Bitcoin can be used to buy, sell and price goods. And big fintech players like PayPal now allow users to buy things with
Bitcoin. So is it a currency that is the original intent of Bitcoin? It was to replace our fiat paper Currency and it's supposed to be digital.

But Bitcoin also behaves a lot like a commodity such as gold or oil. Its price is highly volatile and there's a marketplace where it can be
bought and sold. I view Bitcoin as a commodity. It is driven by supply and demand. It trades like a commodity. It trades like a financial asset. And similar to other commodities. You can speculate on the future price of Bitcoin through the derivatives
market. Plus, in 2015, the Commodity Futures Trading Commission officially class
Bitcoin as a commodity in the U.S. So Bitcoin fits a couple different definitions. For me, it's a combination. For me as a store of value, I'm protecting my
wealth, you know, because I have control of my bitcoins, whatever might happen to governmental or banking system, I am in complete control of all
my wealth. And a part of that is stored value and a part of that I use as currency.

But even though Bitcoin can be used to buy and sell goods, the numbers show
that more investors are choosing to store their bitcoin rather than spend it. Which isn't all that surprising given Bitcoin sky high price
projections. The number of accounts buying more than a million dollars worth of Bitcoin
and then moving it off the exchanges is up 180 percent from 2017 to 2020, according to chain analysis. A block chain forensics firm, which goes to show that in the midst of
economic and geopolitical turmoil, more and more investors are turning to Bitcoin to weather the storm. JP Morgan now says that if Bitcoin's market cap keeps growing, it could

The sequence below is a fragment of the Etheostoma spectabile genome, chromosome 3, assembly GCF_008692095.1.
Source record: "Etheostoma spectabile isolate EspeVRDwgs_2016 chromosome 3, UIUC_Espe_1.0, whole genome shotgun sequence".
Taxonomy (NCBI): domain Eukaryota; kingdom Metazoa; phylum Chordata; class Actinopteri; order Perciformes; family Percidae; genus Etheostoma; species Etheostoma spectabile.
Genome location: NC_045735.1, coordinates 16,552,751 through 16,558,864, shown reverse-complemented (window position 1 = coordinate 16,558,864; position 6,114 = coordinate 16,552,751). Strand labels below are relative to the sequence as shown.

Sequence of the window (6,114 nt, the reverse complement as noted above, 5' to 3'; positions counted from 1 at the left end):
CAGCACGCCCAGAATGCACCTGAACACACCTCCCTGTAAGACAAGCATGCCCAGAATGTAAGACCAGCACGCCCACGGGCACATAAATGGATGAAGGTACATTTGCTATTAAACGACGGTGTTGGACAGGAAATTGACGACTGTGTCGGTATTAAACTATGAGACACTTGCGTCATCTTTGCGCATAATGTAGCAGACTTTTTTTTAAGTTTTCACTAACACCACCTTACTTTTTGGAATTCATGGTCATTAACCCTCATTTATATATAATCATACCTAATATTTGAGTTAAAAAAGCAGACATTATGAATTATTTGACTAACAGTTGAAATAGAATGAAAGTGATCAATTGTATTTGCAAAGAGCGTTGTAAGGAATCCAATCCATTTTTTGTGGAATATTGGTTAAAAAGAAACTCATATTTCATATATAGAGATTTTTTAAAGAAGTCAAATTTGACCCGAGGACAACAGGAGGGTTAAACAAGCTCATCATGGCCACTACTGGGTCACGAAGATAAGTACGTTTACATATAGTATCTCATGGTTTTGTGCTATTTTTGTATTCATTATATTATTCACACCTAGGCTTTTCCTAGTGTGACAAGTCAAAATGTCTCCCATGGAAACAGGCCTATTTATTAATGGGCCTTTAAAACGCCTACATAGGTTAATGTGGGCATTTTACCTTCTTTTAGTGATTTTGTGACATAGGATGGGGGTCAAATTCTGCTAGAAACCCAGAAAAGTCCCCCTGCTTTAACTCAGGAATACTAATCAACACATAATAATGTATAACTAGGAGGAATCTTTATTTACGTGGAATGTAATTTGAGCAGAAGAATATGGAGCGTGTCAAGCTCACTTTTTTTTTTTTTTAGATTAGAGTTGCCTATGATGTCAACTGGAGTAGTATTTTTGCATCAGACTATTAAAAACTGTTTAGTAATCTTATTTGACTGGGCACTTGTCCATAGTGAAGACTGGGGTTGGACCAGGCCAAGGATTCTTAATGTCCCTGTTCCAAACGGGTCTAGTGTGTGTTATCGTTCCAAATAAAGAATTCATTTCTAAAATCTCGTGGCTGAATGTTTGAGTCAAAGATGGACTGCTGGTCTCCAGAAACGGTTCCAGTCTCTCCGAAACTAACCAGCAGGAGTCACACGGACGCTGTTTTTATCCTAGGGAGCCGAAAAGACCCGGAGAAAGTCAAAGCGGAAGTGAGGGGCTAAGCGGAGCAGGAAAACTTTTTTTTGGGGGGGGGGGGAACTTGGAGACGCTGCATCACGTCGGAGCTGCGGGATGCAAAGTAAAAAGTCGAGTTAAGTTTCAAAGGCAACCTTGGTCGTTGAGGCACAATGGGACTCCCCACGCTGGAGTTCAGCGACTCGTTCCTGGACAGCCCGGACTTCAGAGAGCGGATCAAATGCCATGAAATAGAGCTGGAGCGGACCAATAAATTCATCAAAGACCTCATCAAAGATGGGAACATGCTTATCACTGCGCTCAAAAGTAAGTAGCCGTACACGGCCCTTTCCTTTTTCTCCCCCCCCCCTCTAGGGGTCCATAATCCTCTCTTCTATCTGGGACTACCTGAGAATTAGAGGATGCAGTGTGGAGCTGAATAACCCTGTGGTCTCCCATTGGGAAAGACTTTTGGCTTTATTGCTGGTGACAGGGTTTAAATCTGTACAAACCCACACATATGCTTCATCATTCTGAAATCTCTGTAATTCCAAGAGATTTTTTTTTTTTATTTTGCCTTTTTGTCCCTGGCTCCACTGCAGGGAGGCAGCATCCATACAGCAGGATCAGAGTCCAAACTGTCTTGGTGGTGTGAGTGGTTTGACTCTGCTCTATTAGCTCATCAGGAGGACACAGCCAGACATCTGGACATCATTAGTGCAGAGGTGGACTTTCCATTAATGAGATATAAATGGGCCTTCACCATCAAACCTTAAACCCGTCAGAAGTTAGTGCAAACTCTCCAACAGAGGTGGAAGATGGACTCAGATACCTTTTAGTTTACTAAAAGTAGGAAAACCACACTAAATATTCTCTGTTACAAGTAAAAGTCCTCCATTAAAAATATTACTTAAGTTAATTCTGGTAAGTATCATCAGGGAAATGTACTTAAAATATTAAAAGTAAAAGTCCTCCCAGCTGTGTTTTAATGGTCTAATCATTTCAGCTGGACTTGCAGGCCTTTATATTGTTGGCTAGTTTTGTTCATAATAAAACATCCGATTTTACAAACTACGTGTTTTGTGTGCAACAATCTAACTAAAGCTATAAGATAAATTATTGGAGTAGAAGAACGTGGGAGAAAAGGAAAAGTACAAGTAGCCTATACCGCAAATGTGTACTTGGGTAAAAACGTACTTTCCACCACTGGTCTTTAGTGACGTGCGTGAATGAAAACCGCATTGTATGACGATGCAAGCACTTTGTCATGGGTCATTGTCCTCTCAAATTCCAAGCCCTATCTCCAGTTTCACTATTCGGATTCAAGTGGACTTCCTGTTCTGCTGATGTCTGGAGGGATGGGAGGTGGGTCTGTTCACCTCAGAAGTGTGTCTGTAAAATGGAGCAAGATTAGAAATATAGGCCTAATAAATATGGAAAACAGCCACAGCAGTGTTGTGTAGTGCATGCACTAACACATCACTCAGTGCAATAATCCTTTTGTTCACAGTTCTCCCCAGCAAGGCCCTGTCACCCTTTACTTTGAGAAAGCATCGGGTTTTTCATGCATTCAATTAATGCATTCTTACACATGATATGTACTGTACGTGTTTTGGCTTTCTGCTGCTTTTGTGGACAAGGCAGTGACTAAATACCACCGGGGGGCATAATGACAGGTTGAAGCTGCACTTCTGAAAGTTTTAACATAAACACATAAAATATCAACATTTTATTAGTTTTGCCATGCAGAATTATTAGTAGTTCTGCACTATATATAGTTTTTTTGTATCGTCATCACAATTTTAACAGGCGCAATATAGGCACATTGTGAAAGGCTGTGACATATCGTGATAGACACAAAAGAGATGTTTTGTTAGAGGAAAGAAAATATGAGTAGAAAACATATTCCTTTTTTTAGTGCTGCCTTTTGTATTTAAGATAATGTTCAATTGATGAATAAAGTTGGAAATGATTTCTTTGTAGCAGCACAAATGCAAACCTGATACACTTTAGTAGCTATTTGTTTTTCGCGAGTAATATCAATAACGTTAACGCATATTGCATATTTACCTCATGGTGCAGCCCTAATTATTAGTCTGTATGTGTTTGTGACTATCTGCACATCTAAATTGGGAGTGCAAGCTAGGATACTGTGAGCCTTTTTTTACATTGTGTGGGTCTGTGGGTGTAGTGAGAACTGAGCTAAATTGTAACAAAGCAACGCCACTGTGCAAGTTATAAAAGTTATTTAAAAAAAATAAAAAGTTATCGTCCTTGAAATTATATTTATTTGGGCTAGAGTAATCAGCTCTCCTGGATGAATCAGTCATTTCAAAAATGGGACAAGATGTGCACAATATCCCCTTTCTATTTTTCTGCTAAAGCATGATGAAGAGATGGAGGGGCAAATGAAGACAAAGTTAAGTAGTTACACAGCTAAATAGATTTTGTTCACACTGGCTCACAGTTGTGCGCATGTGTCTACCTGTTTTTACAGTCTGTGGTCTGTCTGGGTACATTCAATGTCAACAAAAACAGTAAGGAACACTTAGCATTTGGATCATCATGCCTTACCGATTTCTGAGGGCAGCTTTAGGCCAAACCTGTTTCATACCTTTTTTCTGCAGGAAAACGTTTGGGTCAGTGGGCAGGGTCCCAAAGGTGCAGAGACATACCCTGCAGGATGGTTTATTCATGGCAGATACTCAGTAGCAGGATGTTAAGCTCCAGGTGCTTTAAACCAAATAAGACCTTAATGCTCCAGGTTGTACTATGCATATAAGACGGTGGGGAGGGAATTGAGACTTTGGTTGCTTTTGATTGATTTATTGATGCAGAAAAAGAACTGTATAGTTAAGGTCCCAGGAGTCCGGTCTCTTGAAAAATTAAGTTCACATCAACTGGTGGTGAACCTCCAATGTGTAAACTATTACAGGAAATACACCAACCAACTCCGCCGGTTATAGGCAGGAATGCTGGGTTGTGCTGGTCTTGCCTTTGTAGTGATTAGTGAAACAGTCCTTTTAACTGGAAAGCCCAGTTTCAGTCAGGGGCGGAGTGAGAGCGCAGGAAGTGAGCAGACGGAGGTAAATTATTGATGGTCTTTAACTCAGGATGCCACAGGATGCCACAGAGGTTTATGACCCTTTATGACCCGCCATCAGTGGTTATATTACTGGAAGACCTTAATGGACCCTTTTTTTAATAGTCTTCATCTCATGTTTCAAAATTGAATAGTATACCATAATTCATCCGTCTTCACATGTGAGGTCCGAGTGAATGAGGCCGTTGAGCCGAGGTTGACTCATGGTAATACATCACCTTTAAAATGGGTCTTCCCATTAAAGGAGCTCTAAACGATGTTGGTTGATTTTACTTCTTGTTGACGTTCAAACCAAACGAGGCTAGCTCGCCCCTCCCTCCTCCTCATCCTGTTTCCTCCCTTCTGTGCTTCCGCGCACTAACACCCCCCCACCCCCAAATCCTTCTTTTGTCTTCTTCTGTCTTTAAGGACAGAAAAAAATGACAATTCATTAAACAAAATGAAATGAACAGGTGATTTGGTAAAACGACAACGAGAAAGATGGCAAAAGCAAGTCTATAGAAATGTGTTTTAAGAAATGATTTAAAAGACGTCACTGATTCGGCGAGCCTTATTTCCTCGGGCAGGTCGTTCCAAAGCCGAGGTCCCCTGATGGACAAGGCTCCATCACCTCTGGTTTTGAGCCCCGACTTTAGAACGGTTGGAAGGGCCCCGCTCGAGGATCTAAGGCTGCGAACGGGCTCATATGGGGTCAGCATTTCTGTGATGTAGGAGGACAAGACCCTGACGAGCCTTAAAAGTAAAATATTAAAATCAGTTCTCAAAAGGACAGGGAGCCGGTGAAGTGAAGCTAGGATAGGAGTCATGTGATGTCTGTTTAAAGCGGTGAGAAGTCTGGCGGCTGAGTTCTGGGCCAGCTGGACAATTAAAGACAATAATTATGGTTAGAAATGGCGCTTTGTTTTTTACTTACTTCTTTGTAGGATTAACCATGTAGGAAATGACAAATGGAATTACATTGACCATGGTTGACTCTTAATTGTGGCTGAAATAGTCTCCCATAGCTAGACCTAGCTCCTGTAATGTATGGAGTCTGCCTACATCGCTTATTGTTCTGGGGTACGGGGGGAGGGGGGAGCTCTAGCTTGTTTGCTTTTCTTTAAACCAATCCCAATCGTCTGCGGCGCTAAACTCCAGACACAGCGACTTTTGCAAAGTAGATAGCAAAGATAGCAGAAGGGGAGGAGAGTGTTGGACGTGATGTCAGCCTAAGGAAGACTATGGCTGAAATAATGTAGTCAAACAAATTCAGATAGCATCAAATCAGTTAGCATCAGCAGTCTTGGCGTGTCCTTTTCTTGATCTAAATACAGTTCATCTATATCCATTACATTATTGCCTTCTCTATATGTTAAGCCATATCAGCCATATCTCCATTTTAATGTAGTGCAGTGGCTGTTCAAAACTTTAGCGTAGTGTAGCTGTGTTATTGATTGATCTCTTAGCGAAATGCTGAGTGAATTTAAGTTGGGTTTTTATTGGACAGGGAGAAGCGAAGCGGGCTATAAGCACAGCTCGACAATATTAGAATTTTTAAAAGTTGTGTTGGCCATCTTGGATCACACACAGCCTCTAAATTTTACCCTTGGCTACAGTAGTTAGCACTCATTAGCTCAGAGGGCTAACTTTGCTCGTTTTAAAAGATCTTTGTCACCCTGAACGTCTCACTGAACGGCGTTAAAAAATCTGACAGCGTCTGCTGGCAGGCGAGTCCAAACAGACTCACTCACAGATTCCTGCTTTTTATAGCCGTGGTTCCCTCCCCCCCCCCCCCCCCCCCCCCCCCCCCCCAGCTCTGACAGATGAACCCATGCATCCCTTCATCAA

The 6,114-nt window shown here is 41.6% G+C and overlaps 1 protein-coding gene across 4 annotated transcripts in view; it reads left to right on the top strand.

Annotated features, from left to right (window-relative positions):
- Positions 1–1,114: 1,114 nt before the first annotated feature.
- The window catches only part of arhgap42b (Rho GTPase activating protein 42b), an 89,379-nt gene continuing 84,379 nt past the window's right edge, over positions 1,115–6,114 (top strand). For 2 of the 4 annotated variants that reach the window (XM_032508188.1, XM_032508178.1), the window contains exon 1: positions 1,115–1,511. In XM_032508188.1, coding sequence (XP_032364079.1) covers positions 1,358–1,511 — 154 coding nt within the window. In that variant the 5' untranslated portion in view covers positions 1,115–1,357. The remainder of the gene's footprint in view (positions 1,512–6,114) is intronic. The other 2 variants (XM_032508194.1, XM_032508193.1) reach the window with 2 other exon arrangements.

actually rival gold as a safe haven asset. A big part of what makes a digital cryptocurrency like Bitcoin so safe is
the technology that was used to build it.

It's something called block chain, and you can think of it as the digital
ledgerwhere all Bitcoin transactions are stored. All of those Bitcoin transactions aren't getting authorized by central
bank. Instead, they're being computed by a network of people around the world. In the 12 years of history, not a single entry on its block chain has been
fraudulent. Now they processed probably close to 10 trillion dollars of transactions
and not a single fault's entry in the ME. You know, that same 12 year period of time, what percent of banking system
activity was false? It's probably close to seven or eight percent. The decentralized nature of cryptocurrencies, like Bitcoin, is a big part
of what gives it its value.

To achieve that kind of security while being completely permission less. Anyone can actually transact on this. I mean, that's a pretty incredible feat. And so I think that's why Bitcoin is valuable, because the more people that
own and use it and then begin to transact on it, the more valuable the bitcoin is itself. Analysts say that the Bitcoin rally, which began at the
end of 2020, also has a lot to do with the fact that there's a finite supply of Bitcoin in the world. There will only ever be 21 million bitcoins in existence because like other
crypto currencies, it was built around the principle of a finite supply. As of January 20 21, the total number of mined bitcoins is at roughly
eighteen point six million. So it's nearing its maximum threshold, the surge and interest from
mainstream financial players. It hasn't just reformed Bitcoins image, it's also fomented a supply
shortage. Comes down to supply and demand. There's there's a lot of demand. There's not enough supply bitcoin for every financial institution to have
their own reserve to serve their clients or to serve their customers, just take PayPal.

It began allowing its 360+ million users to buy, sell and hold Bitcoin in
October 20 20. The company will need to buy Bitcoin somewhere. And then there's Visa, which is working with 25 digital currency companies
on a mix of Bitcoin related products and services. Experts agree that what we are looking at is a potentially huge supply
crisis because there won't be enough new bitcoins mined every day to fulfill the need by major companies. What it comes down to is there is a large and emerging group of